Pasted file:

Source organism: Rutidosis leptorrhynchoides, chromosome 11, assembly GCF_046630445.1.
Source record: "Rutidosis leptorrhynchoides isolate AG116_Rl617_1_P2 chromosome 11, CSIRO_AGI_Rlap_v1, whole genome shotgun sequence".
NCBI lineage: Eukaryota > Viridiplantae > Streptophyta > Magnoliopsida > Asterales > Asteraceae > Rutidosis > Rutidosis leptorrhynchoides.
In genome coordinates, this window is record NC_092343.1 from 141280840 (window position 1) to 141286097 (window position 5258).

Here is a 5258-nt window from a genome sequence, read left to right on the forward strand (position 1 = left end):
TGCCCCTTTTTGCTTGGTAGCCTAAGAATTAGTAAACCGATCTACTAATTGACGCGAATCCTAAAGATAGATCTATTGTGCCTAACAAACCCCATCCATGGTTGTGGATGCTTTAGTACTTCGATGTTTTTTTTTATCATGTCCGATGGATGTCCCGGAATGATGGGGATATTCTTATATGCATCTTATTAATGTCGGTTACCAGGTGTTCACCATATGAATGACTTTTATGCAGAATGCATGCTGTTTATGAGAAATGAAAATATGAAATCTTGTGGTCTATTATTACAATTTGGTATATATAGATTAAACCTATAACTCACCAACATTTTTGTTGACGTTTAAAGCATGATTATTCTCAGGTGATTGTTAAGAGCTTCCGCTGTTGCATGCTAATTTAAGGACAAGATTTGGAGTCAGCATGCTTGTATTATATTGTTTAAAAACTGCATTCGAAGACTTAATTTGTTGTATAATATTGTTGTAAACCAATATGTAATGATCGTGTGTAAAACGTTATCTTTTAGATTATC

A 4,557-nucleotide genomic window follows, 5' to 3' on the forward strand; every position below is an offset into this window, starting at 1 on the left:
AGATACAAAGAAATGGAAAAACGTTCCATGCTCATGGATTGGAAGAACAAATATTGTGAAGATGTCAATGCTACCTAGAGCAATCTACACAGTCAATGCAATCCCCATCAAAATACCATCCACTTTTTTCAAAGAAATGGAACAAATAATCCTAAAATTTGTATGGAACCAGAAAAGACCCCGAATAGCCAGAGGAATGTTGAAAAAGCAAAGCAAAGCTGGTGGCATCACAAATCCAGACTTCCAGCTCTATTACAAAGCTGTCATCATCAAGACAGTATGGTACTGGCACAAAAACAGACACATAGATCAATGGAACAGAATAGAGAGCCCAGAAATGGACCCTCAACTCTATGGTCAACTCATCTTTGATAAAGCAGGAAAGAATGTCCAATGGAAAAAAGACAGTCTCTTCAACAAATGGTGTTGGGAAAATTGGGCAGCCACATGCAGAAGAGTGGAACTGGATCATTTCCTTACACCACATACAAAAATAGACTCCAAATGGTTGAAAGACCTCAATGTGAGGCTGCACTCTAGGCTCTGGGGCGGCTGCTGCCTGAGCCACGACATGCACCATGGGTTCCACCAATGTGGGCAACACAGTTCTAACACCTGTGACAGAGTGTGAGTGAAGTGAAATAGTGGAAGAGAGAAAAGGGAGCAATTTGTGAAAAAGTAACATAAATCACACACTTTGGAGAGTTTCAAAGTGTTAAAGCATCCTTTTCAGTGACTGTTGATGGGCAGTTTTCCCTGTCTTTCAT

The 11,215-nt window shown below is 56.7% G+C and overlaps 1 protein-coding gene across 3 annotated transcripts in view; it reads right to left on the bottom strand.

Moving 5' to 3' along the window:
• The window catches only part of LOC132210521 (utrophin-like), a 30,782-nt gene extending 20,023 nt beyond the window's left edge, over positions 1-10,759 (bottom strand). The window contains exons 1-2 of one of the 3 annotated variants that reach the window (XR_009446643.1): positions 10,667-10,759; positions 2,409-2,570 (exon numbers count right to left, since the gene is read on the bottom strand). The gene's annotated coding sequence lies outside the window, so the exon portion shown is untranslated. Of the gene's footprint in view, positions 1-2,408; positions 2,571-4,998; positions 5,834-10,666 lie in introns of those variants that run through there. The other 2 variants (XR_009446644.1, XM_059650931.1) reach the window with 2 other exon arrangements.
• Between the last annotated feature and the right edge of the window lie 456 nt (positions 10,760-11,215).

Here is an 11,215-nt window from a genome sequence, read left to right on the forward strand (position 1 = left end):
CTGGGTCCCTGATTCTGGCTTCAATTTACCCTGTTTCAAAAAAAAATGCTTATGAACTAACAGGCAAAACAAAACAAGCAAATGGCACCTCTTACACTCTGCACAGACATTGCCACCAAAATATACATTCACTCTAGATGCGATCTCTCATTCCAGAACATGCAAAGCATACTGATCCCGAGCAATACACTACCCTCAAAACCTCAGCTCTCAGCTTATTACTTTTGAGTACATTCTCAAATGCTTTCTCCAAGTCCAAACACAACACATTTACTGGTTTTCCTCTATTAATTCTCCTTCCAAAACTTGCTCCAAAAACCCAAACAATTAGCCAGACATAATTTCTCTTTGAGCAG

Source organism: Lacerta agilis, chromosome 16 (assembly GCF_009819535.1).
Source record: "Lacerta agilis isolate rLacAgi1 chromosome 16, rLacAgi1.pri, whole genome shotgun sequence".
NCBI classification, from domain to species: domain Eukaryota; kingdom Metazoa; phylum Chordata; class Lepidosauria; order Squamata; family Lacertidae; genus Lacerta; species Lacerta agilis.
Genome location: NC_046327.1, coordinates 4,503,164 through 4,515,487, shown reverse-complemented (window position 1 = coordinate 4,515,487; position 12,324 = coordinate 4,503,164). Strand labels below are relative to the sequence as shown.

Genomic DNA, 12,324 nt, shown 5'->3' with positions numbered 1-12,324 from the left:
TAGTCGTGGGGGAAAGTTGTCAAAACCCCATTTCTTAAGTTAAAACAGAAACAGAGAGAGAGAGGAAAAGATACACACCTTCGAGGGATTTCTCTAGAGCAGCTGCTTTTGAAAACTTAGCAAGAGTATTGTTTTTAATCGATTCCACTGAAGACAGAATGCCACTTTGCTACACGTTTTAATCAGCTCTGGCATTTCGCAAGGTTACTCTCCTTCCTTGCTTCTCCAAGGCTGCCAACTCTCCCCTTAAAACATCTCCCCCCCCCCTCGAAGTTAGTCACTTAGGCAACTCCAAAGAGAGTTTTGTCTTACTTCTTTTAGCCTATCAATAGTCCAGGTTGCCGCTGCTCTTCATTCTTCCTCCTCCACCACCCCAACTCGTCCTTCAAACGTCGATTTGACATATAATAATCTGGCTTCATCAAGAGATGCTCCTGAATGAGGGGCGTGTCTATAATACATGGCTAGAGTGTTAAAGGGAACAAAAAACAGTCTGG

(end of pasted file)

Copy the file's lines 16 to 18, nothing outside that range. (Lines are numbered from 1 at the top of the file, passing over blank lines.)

Source record: "Lacerta agilis isolate rLacAgi1 chromosome 16, rLacAgi1.pri, whole genome shotgun sequence".
NCBI classification, from domain to species: domain Eukaryota; kingdom Metazoa; phylum Chordata; class Lepidosauria; order Squamata; family Lacertidae; genus Lacerta; species Lacerta agilis.
Genome location: NC_046327.1, coordinates 4,503,164 through 4,515,487, shown reverse-complemented (window position 1 = coordinate 4,515,487; position 12,324 = coordinate 4,503,164). Strand labels below are relative to the sequence as shown.